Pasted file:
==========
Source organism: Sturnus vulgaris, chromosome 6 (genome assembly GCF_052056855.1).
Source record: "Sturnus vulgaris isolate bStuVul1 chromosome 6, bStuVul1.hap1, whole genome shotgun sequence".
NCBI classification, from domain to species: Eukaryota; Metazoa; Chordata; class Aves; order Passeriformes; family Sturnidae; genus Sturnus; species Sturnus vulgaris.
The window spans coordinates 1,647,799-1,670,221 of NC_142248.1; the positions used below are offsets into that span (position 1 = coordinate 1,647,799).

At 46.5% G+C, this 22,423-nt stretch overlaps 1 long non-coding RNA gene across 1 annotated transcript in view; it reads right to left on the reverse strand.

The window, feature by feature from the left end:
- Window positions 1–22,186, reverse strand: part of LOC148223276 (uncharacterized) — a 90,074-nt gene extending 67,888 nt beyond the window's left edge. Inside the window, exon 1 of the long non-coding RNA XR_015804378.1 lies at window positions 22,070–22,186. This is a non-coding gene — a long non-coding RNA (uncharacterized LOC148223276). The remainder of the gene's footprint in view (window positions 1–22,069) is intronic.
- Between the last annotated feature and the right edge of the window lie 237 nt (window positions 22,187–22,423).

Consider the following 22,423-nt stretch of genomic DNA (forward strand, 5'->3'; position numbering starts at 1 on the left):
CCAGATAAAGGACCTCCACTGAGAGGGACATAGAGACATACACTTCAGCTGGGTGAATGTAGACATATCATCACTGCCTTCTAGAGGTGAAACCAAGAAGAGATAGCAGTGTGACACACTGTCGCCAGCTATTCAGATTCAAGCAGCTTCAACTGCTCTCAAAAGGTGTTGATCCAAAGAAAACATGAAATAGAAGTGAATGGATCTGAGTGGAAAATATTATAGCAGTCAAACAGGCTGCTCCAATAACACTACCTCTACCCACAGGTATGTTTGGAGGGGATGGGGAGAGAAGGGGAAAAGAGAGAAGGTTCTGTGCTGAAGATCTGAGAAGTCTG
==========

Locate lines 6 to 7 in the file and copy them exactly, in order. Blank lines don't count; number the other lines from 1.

The window, feature by feature from the left end:
- Window positions 1–22,186, reverse strand: part of LOC148223276 (uncharacterized) — a 90,074-nt gene extending 67,888 nt beyond the window's left edge. Inside the window, exon 1 of the long non-coding RNA XR_015804378.1 lies at window positions 22,070–22,186. This is a non-coding gene — a long non-coding RNA (uncharacterized LOC148223276). The remainder of the gene's footprint in view (window positions 1–22,069) is intronic.